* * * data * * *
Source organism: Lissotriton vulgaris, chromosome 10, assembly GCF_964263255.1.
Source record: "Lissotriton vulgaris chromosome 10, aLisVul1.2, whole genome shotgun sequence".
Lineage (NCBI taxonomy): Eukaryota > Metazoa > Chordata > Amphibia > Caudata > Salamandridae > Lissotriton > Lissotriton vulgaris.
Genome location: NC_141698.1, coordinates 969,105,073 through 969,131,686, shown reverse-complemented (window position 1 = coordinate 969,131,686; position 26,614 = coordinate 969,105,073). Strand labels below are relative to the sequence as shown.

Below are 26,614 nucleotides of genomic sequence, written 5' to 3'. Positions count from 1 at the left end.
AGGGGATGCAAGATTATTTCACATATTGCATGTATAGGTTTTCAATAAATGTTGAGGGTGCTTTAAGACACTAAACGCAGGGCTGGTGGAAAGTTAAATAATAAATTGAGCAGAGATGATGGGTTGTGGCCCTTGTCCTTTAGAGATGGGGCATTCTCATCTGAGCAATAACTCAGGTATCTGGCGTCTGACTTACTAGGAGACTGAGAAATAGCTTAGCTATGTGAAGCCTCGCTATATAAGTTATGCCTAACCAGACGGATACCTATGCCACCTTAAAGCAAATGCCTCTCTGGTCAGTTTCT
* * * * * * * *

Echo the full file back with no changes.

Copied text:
Source organism: Lissotriton vulgaris, chromosome 10, assembly GCF_964263255.1.
Source record: "Lissotriton vulgaris chromosome 10, aLisVul1.2, whole genome shotgun sequence".
Lineage (NCBI taxonomy): Eukaryota > Metazoa > Chordata > Amphibia > Caudata > Salamandridae > Lissotriton > Lissotriton vulgaris.
Genome location: NC_141698.1, coordinates 969,105,073 through 969,131,686, shown reverse-complemented (window position 1 = coordinate 969,131,686; position 26,614 = coordinate 969,105,073). Strand labels below are relative to the sequence as shown.

Below are 26,614 nucleotides of genomic sequence, written 5' to 3'. Positions count from 1 at the left end.
AGGGGATGCAAGATTATTTCACATATTGCATGTATAGGTTTTCAATAAATGTTGAGGGTGCTTTAAGACACTAAACGCAGGGCTGGTGGAAAGTTAAATAATAAATTGAGCAGAGATGATGGGTTGTGGCCCTTGTCCTTTAGAGATGGGGCATTCTCATCTGAGCAATAACTCAGGTATCTGGCGTCTGACTTACTAGGAGACTGAGAAATAGCTTAGCTATGTGAAGCCTCGCTATATAAGTTATGCCTAACCAGACGGATACCTATGCCACCTTAAAGCAAATGCCTCTCTGGTCAGTTTCT